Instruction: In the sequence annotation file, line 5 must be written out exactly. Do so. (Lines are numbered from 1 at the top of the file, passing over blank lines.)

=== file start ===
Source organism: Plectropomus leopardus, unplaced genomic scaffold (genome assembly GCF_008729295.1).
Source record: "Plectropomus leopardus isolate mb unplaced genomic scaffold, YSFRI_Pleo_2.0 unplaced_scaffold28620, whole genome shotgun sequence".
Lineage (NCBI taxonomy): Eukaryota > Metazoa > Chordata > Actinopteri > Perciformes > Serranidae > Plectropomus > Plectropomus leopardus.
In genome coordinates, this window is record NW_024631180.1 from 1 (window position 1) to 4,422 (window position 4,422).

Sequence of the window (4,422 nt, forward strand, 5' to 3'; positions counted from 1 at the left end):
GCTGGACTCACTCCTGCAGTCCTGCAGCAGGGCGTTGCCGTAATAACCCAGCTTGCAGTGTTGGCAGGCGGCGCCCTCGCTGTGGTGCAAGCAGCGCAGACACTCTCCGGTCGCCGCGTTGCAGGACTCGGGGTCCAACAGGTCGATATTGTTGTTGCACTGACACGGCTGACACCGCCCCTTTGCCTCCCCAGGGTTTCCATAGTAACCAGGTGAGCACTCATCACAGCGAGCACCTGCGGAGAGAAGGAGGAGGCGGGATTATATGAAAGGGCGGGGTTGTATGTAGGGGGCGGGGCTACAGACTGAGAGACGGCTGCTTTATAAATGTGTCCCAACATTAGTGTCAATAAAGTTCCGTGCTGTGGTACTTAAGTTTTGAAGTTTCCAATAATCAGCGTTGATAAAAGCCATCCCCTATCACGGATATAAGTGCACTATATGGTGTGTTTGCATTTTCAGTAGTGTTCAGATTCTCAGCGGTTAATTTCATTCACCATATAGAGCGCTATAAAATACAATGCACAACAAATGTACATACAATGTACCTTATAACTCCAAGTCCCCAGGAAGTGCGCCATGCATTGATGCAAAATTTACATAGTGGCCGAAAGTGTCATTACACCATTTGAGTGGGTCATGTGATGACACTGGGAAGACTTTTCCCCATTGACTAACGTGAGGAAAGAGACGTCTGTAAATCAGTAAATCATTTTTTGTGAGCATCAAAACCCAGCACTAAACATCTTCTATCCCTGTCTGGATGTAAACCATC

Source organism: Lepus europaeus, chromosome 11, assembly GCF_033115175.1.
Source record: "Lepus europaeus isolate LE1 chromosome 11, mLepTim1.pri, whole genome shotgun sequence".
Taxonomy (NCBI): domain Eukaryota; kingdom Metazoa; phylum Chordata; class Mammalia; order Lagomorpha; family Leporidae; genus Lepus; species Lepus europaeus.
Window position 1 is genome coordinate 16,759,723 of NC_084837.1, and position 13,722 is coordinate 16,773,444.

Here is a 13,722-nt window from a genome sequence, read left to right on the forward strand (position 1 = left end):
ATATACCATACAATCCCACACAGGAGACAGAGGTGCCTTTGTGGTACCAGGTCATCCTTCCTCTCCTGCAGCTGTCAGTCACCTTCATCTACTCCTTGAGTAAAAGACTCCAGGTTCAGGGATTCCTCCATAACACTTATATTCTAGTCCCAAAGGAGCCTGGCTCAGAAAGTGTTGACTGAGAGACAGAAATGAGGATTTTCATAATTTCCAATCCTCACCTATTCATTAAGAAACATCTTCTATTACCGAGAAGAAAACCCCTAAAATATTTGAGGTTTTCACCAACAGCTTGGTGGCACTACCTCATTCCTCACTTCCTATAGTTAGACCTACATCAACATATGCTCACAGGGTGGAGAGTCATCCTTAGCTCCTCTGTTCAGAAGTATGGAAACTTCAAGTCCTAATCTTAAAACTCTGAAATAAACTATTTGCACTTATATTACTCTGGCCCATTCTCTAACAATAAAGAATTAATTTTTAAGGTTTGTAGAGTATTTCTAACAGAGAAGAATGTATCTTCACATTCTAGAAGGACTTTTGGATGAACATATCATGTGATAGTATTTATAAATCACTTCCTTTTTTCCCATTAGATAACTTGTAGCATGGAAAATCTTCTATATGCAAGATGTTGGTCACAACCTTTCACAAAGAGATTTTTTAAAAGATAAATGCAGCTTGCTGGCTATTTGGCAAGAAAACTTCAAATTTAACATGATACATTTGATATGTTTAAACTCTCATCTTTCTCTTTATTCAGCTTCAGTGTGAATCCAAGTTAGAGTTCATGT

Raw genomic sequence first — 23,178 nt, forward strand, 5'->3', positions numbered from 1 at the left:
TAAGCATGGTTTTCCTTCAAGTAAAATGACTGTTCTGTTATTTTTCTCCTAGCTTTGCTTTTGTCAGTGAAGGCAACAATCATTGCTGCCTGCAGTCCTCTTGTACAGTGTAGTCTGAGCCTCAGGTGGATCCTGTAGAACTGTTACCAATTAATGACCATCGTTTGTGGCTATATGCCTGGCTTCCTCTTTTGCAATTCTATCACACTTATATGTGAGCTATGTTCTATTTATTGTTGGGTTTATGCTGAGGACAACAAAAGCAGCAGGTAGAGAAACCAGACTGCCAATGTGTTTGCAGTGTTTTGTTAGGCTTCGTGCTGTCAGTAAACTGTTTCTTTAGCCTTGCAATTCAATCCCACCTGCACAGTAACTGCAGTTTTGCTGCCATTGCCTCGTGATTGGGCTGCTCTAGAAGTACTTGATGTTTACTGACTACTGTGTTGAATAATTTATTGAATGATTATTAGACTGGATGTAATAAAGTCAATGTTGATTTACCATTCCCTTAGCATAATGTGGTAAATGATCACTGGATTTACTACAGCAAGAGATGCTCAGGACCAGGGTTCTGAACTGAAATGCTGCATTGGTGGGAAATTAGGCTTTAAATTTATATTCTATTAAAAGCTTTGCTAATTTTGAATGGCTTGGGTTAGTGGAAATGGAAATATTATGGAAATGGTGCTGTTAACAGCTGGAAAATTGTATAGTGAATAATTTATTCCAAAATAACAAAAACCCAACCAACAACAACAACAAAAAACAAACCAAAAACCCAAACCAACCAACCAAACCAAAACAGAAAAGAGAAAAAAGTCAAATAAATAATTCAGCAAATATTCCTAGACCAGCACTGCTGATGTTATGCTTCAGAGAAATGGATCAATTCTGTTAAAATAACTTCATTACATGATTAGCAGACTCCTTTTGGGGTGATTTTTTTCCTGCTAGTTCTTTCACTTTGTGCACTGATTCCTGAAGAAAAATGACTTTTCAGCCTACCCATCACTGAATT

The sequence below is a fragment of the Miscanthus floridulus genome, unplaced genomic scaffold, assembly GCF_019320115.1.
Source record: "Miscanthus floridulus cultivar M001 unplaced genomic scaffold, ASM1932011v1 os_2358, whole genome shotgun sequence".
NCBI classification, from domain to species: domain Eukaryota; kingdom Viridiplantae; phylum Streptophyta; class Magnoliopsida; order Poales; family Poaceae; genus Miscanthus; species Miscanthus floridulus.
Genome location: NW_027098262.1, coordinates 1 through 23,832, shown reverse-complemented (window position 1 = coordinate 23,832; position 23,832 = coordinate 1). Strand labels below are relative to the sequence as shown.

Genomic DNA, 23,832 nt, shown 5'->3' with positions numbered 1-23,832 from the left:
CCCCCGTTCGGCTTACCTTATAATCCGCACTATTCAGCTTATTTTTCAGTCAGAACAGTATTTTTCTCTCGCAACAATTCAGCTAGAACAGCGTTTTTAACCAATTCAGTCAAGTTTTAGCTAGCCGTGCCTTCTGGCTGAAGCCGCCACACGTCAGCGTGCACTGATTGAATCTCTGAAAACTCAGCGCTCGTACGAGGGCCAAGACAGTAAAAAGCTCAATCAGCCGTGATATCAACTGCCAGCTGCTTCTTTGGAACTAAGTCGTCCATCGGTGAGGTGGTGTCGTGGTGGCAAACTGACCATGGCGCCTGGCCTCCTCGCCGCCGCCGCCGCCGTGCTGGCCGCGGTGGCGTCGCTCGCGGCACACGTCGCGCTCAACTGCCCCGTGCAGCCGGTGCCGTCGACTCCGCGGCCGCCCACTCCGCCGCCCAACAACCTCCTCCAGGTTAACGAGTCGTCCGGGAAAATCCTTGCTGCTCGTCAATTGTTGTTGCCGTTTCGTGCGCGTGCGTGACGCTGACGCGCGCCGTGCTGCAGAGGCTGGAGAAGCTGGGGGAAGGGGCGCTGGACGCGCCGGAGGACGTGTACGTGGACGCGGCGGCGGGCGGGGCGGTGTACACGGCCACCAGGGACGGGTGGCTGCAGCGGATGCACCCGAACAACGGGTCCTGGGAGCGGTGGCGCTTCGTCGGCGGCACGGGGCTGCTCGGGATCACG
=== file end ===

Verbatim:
Sequence of the window (4,422 nt, forward strand, 5' to 3'; positions counted from 1 at the left end):